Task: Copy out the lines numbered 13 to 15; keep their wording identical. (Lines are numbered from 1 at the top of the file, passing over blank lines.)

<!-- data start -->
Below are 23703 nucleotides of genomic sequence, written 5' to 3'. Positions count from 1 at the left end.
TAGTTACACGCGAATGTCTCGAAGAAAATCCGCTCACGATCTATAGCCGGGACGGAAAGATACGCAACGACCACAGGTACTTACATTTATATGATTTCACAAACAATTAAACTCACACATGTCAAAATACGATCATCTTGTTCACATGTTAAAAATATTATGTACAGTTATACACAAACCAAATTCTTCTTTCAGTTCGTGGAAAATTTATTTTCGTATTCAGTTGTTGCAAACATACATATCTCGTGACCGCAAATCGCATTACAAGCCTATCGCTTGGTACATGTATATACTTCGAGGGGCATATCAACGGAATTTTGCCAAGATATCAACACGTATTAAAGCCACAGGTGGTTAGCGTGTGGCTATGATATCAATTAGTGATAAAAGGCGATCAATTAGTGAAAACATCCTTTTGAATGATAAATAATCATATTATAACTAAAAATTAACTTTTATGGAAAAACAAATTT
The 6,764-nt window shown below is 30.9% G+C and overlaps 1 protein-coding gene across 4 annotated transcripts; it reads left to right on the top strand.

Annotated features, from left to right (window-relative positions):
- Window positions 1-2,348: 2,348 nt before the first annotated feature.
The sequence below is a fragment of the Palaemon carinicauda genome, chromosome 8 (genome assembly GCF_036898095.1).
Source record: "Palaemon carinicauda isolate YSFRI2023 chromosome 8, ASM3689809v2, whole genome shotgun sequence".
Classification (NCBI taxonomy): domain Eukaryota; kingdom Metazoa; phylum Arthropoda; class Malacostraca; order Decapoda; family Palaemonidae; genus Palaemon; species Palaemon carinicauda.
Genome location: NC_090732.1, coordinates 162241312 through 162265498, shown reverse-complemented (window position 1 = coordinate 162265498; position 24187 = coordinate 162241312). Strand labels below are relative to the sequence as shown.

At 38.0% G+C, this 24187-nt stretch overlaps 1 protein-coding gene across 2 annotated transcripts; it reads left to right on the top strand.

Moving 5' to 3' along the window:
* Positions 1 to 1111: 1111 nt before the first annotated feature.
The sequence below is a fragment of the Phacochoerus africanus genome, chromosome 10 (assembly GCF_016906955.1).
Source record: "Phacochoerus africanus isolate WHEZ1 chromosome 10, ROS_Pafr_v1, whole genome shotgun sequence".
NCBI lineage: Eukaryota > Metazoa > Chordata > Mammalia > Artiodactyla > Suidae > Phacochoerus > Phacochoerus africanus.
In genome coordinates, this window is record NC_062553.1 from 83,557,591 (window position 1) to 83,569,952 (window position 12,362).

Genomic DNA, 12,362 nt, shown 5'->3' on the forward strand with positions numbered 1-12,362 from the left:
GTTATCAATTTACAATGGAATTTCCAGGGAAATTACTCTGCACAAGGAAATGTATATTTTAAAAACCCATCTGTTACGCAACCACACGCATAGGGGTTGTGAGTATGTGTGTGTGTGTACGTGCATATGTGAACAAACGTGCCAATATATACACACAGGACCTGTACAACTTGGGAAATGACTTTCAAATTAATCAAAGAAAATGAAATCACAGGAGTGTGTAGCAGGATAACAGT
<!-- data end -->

The sequence below is a fragment of the Phacochoerus africanus genome, chromosome 10 (assembly GCF_016906955.1).
Source record: "Phacochoerus africanus isolate WHEZ1 chromosome 10, ROS_Pafr_v1, whole genome shotgun sequence".
NCBI lineage: Eukaryota > Metazoa > Chordata > Mammalia > Artiodactyla > Suidae > Phacochoerus > Phacochoerus africanus.